Thanks much for the explanation. Just a bit clarification, here I’m not fitting the pdf/template to the data histogram. The pdf/template is already settled by fitting another control dataset beforehand. Here I’m just validating the obtained pdf/template on actual signal dataset. So I believe Chi2Test is more appropriate in this case.

Anyway, following your suggestion, now I set template histogram bins error all to zero and use the UW option. I can’t understand some of the results still, for example, this:
Validation_m2_iso_CR_exclude_Jpsi.root (9.8 KB)
The returned Chi2Test with UW option is: Chi2 = 1244.618453, Prob = 6.57401e-148, NDF = 206
However, just eyeball the plot, the agreement seems good enough. Why it would give a so small p-value ~ e^-148?

The second example I can’t understand is this:
Validation_m1_iso_CR.root (9.8 KB)
Where the returned Chi2Test result is: Chi2 = 177.821857, Prob = 0.980964, NDF = 219
But looking at the plot, there is an obvious disagreement at 3GeV(J/psi region), but the p-value is close to one. Any idea what caused this?



If you are using the second histogram as a function, it is not true that TH1::CHi2Test is more appropriate, actually is the opposite. TH1::Chisquare with option “L” is more appropriate, especially in case of small statistics for the data histogram.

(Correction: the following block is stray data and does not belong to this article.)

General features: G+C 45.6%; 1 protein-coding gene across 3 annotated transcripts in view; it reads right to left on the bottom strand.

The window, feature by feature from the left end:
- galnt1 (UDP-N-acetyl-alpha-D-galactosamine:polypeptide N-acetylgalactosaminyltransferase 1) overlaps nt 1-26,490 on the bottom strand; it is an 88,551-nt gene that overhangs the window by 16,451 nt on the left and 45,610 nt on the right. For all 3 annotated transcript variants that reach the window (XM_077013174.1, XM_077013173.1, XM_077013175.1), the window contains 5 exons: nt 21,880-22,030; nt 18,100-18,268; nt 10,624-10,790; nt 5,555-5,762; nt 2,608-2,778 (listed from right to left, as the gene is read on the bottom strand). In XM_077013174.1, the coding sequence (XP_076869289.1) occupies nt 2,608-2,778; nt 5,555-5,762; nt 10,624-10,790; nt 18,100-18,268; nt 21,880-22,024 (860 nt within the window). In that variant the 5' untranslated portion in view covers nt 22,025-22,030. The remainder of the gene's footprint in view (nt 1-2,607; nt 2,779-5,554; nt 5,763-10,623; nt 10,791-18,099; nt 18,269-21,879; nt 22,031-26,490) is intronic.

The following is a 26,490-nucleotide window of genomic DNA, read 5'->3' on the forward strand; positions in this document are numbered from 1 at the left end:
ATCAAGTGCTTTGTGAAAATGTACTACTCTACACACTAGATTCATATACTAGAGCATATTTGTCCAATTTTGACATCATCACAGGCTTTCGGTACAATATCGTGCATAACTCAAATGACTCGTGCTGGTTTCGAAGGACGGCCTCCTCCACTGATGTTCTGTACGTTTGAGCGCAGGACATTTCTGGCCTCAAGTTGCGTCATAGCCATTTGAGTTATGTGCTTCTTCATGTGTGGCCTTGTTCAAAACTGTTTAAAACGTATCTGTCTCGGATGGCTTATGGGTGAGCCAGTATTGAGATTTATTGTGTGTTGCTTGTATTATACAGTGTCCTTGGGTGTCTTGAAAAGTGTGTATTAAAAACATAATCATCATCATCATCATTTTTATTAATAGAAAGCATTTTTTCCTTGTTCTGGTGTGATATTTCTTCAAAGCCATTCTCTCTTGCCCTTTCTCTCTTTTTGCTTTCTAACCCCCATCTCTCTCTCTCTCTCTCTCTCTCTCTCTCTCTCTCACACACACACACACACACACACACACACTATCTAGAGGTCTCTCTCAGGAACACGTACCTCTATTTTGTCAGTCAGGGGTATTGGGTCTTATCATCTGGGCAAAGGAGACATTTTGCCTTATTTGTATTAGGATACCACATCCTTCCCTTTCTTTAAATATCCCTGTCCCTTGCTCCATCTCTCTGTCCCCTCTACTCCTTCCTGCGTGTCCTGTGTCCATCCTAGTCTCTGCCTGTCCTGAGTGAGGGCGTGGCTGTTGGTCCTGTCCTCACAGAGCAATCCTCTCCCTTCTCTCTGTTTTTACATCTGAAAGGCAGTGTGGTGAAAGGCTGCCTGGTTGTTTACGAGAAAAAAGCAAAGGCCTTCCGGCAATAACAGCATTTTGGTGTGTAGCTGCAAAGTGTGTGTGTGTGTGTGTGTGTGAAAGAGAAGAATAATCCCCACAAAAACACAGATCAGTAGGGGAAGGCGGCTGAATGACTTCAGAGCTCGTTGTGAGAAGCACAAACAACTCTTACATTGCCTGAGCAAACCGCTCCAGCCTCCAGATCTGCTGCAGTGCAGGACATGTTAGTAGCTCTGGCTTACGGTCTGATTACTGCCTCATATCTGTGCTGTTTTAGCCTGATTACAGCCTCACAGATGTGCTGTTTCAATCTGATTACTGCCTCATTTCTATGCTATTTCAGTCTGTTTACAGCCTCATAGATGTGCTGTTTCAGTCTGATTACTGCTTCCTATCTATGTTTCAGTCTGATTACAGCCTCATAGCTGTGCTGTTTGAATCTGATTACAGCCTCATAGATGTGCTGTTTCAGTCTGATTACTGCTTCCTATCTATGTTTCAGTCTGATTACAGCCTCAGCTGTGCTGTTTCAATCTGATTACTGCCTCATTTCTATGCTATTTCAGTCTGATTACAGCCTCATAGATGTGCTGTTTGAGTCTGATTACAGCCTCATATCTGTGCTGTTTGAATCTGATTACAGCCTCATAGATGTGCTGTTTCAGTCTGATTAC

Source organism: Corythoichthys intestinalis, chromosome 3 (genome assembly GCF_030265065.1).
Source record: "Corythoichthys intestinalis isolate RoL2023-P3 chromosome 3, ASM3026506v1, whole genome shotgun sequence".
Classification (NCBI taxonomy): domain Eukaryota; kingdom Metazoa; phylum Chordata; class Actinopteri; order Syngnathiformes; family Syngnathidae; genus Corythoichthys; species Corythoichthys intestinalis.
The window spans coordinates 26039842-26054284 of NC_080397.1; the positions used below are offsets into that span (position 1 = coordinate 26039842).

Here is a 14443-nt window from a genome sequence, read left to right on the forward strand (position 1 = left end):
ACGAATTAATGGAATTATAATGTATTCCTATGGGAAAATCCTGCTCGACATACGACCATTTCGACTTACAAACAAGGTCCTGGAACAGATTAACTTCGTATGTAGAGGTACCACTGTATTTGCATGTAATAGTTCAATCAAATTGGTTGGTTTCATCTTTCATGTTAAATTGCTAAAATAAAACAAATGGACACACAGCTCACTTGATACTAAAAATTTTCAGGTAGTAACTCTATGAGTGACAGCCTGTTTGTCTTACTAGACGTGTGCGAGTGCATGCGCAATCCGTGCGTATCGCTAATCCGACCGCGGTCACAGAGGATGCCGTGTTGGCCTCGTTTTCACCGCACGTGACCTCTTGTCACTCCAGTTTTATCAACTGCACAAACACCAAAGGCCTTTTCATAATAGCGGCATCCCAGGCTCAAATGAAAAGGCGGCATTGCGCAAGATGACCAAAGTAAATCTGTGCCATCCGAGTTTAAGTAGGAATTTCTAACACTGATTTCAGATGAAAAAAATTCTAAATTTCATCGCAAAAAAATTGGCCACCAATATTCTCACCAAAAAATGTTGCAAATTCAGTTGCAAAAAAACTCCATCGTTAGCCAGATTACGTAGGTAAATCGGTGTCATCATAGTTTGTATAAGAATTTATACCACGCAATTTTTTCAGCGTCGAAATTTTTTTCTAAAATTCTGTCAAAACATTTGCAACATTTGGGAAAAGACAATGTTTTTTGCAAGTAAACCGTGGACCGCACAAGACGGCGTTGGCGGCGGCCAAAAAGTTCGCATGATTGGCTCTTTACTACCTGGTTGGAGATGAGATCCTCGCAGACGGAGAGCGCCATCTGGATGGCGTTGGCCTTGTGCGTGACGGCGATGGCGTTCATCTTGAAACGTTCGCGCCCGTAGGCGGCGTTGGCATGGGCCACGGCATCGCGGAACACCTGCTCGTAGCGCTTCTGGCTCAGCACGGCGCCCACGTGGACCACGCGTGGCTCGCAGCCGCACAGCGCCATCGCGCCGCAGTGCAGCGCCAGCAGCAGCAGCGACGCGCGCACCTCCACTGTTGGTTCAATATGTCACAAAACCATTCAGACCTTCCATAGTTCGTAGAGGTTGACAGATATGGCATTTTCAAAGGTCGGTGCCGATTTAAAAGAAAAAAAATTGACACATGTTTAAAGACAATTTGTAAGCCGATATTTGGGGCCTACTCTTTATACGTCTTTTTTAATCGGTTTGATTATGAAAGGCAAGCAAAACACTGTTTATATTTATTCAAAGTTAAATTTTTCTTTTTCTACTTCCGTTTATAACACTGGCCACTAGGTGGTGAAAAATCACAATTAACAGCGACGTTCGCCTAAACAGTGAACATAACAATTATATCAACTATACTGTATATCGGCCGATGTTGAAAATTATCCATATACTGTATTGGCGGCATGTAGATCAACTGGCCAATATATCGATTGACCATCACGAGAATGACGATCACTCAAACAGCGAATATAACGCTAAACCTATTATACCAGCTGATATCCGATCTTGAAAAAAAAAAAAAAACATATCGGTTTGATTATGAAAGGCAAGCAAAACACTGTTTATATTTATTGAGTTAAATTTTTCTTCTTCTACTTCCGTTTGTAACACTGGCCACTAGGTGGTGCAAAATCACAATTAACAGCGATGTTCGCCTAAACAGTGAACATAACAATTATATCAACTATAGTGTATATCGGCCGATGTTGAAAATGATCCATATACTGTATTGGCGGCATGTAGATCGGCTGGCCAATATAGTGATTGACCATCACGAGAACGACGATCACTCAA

This is the case of your first example. The bins have very low statistics and in that case is much more appropriate using the TH1::Chi-square with option L where one taks into account the fact that the bin statistics is Poisson. This is the reason that TH1::Chi2Test which is base on the Pearson chi-square gives non-sense results, since it assumes a Gaussian distribution in each bin.
In this example using TH1::Chisquare I get a value of chi2=125 which is more reasonable. However, keep in ming that since the statistics is low, also that chi-square value will not be really uniform for the null case in the [0,1] range. It should be eventually calibrated with pseudo-experiments.
In case of small statistics, and very small bin sizes, you could use also TH1::KolmogorovTest

For the second case, again the statistics is probably not enough to detect the disagreement that exists.



Hi Lorenzo,

How did you convert the template histogram into a TF1 function in this case?

Also, I checked the K-S test, it looks like the result starts to make sense for most plots now. But just to confirm, does the following two results make sense to you? It’s been a bit hard for me to judge how much effect the event counts and bins has in two cases.
(1) Validation_m1_iso_CR_exclude_Jpsi.root (9.8 KB)
K-S test probability: 0.0171648

(2) Validation_m1_iso_CR.root (9.9 KB)
K-S test probability: 0.856499

Both (1) and (2) have the same range and bins (220 bins), but the event counts are 90 for (1) vs 151 for (2) in the data histogram. As before, the template histogram is scaled to the data entries respectively. Should I trust the probability here?



You can make a TF1 object from an histogram as following (supposing hist is your template histogram)

auto func = [&](double *x, double*) { int ibin = hist->FindBin(x[0]); return hist->GetBinContent(ibin);};
auto f1 = new TF1("f1",func, hist->GetXaxis()->GetXmin(), hist->GetXaxis()->GetXmax(), 0);
// compute Poisson Likelihood (Baker-Cousins) chi-square using the data histogram hdata
double chi2 = hdata->Chisquare(hist,"L");
double prob = TMath::Prob(chi2, hdata->GetNbinsX());